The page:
"Mrs. Miller, would you mind telling me what you do with all those dog biscuits? I've seen your dog, and he can't possibly be eating that many."

Mr. Schultz had indeed seen the dog, a shaggy, gray, round little mop sharing a leash with a shaggy, gray, round little man. If the dog were shaved, he thought, it would probably have the same features as its master:  deep set eyes and an underslung jaw full of irregular teeth. On the other hand, the dog inside all that hair probably didn't weigh five pounds.

Sadie Miller bristled. "If you must know," she snapped, "my husband eats them."

Mr. Schultz was shocked. She obviously wasn't joking. "Mrs. Miller!" he cried, "You've got to stop him! Those things aren't people food; they're dog food. They'll kill him!"

She really got angry then. "Why don't you mind your own business? My husband's been eating them for months and they haven't done him a bit of harm. He says they're better than the cookies I used to get here. Goodbye!"

She snatched up her groceries and swept out with the cold dignity of an offended penguin.


Autumn passed, and winter, but she didn't come back. He heard she was shopping at the new chain store on the other side of the village and cursed himself for an officious, meddling fool. Why hadn't he minded his own business instead of chasing away a good customer? Now, whenever a woman bought a box of dog biscuits he couldn't help wondering if her husband ate them, too.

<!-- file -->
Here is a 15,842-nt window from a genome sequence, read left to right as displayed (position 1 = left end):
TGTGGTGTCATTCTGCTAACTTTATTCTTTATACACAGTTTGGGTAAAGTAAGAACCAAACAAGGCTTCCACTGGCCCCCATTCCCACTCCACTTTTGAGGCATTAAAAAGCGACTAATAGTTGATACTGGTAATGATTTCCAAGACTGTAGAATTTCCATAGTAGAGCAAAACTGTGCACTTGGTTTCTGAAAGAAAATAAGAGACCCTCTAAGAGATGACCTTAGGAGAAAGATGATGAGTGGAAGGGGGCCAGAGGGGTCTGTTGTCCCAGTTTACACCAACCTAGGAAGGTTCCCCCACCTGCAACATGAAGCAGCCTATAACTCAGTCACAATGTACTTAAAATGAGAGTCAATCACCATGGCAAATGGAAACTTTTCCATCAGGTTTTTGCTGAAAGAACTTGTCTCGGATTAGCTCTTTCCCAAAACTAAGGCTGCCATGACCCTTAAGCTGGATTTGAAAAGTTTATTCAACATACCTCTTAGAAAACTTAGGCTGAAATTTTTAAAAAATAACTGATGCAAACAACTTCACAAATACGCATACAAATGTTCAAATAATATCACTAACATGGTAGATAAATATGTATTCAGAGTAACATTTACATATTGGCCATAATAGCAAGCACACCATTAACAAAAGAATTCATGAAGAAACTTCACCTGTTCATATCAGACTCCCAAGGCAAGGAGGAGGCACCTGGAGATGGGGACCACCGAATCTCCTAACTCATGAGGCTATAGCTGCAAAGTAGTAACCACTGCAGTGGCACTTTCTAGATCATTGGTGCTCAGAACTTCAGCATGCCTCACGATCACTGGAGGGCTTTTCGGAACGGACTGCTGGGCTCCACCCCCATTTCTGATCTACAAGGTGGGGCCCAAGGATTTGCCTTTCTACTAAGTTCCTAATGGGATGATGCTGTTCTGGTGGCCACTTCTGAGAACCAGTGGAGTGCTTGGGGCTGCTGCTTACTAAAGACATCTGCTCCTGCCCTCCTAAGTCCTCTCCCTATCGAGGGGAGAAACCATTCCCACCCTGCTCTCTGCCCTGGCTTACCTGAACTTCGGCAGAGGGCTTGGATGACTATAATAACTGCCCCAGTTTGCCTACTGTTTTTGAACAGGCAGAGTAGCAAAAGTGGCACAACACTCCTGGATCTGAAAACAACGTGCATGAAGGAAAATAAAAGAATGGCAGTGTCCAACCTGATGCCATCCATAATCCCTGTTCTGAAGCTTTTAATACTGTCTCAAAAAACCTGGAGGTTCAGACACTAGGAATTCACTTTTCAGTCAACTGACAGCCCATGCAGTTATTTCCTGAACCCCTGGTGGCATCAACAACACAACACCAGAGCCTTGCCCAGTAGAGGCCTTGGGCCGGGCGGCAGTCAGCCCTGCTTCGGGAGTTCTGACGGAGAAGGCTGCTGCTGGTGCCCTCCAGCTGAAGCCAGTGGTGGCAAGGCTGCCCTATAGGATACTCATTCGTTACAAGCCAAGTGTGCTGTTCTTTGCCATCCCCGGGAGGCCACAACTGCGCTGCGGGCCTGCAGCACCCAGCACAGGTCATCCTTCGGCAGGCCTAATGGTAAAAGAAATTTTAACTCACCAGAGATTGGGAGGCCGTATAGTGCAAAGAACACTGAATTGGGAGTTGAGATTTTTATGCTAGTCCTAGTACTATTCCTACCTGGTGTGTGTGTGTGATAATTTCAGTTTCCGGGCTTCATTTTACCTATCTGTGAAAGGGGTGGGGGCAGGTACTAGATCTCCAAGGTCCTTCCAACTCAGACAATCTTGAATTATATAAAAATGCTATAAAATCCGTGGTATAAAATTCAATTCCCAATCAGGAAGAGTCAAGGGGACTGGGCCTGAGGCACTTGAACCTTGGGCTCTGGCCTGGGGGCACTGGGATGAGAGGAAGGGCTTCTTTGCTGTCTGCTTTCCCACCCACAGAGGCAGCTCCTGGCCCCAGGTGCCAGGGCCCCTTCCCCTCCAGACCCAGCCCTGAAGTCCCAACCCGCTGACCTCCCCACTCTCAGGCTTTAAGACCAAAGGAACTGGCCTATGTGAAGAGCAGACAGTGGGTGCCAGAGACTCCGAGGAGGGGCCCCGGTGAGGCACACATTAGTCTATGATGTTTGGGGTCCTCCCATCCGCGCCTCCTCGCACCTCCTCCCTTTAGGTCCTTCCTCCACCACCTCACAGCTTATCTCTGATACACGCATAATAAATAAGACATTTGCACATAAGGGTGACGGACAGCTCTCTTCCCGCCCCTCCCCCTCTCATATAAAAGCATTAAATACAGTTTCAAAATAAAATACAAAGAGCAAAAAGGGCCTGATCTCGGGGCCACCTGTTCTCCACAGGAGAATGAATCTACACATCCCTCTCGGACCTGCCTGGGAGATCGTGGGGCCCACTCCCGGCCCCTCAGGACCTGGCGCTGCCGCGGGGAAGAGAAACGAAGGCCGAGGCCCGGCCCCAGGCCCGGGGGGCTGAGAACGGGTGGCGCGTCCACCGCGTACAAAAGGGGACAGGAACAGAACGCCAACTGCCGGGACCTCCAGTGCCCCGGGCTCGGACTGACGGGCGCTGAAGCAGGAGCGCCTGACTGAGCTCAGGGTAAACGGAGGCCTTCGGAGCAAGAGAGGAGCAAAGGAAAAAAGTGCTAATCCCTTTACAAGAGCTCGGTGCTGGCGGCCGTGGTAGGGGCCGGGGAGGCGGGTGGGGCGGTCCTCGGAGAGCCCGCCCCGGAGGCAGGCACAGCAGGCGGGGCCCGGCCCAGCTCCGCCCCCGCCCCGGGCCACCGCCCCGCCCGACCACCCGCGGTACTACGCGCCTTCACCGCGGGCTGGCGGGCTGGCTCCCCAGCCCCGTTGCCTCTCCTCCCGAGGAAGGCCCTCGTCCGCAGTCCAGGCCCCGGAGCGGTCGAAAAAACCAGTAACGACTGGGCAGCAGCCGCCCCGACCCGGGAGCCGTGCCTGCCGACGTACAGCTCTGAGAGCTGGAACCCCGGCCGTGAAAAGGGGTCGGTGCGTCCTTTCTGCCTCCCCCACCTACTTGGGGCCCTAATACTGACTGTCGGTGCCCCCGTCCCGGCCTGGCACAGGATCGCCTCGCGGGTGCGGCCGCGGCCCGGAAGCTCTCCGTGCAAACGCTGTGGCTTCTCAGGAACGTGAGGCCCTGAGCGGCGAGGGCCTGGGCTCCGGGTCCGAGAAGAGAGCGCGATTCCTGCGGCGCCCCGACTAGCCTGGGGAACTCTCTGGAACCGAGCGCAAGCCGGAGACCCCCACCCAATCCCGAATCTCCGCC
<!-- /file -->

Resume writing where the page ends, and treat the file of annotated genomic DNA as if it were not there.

The weeks passed. Mr. Schultz was standing behind his counter on a lovely spring day. He had hooked the screen door open to let the fresh breeze blow through freely. Suddenly Mrs. Miller stumbled in. She was distraught.

"Mr. Schultz! Call the police—the ambulance! My husband...." She collapsed in the chair by the door, weeping. He stared at her, trying to comprehend. She looked up through her tears. "Please call for help! Quick! He's dying!"

"Oh, Mrs. Miller!" he cried helplessly, "Why didn't you listen to me? I warned you about those dog biscuits!"

She pulled herself to her feet and glared at him. "The dog biscuits had nothing to do with it. He was hit chasing a car."

©E.R. Vine



"E.R.Vine" (an improvement on his check–signing name) is a long–retired mechanical engineer living on the family compound in the wilds of Arkansas with his wife, two sons, one daughter–in–law, three dogs, eight cats and a stray nubian goat that wandered in one day. He writes to make up for not having much else to do. He is working on reaching the thousand–rejection–slip mark of the established writer, and only has nine hundred and ninety–nine to go.

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©Margie Culbertson